Everyone knows the line about new cars losing value as soon as you drive it off a dealer’s lot. By the looks of the electric vehicles that were the worst at retaining their value, it seemed like EVs and plug-in hybrids were even more doomed than their gasoline counterparts.
Thankfully, the report on EV values provided by the National Auto Dealers Association (NADA) had one big asterisk: the data did not factor in available consumer incentives. Ranging from $2,500 to $7,500 in tax credits (federal incentive) to as much as $6,000 in state incentives, electric car consumers have huge discounts to access when buying new.
Looking at the NADA data, we can see which plug-in vehicles return more of their purchase price when buyers want to resell. Here are the seven best EVs at retaining their value after one year of ownership. The average trade-in price and average vehicle MSRP determined the numbers for each car.
7. BMW i3
A 2014 BMW i3 ran buyers an average $45,325 on dealer lots and brought back just $27,825 when trading it back in (presumably, for a shinier i8). That represents only 61% of the original purchase price, which somehow is seventh best on the EV market. Once we subtract (per California standards) $10,000 for available incentives, we see a brighter picture painted. The i3 retained nearly 80% of its value once the incentives enter the picture.
6. Ford Fusion Energi
The handsome Fusion Energi PHEV has lost some of its luster with gas prices so low in 2015, but it still ran near the top of the pack at retaining value. At an average MSRP of $35,525 for a 2014 model, buyers were getting back an average of $22,258 when passing it back to the dealership, good for 63% of its original worth. Knock off the $5,500 in incentives to $30,025 and you see the Fusion Energi holding onto 74% of its value after a year.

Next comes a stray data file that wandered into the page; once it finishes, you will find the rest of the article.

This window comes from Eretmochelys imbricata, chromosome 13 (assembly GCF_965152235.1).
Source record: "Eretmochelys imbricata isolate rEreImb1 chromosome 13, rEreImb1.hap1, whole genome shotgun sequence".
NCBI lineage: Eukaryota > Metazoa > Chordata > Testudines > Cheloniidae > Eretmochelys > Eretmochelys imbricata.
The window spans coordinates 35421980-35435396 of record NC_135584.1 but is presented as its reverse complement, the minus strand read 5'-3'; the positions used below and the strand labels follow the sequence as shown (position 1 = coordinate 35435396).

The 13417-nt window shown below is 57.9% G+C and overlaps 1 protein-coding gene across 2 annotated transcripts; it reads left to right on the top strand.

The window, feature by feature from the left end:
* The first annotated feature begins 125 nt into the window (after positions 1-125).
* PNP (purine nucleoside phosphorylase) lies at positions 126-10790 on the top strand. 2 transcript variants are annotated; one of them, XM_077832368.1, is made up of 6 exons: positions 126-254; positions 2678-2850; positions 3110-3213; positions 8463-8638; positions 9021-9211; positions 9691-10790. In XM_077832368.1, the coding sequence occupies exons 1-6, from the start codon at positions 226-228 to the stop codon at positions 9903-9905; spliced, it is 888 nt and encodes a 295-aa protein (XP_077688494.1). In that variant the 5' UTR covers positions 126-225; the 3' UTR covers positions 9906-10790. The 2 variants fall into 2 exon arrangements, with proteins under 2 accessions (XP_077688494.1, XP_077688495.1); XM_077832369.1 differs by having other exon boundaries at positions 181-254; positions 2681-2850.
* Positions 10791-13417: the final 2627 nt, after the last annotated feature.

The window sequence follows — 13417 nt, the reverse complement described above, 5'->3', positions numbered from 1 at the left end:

5. Toyota Prius Plug-in
Can you even find a Prius plugin hybrid? Since Toyota began phasing out this hybrid with a better plug-in on the way (thanks, California), it’s been tough for consumers to get their hands on one. Nonetheless, those that did drive a 2014 model home at an MSRP of $30,800 were only getting $21,200 (69%) back after a year of ownership. It gets better when you factor in the plug-in incentives. Prius PHEV buyers spent a post-rebate sum of $26,800 and saw 79% of the original price.
4. Honda Accord PHEV
When compared against the standard gasoline model ($22,105) , the Honda Accord plug-in ($40,570) is the most expensive upgrade you can make to EV technology. NADA data shows buyers were getting 70% ($28,325) of their money’s worth when they went back to the dealership after a year of owning one. Knock off the $5,126 in incentives and you see the Accord PHEV held about 80% of its original value.
3. Toyota RAV4 EV
Like the Prius PHEV, the RAV4 EV is longer produced by Toyota. (It’s not a conspiracy. Toyota is going all-in on fuel cell vehicles as the brand’s zero-emissions cars.) Buyers of this electric crossover paid an average of $50,660 and saw $36,108 (71.3%) return to them after a year of ownership. Knock off the $10,000 in California (the only market where the RAV4 EV was sold) and buyers were seeing closer to a 90% return after that year.
2. Porsche Panamera S E-Hybrid
You would hope a $104,265 Porsche would hold onto some value, and the good news is the Panamera plug-in S E-Hybrid did, returning 78% ($81,725) after a year of ownership. Throw in the $4,751 the federal government offers to subsidize this Porsche and trade-ins were even more valuable ($86,476). That gave buyers a return of 83% a year later.
1. Tesla Model S
Until further notice, both the federal government ($7,500) and the state of California ($2,500) are happy to help with your purchase of a Tesla Model S with average MSRP of $93,890. After a year of ownership, the one or two people who actually traded back these exquisite EVs saw a return of 83% ($77,983), the best mark of the bunch before rebates are considered. Throw in the rebate and the Model S still wins, returning 93% of its value to California owners one year later.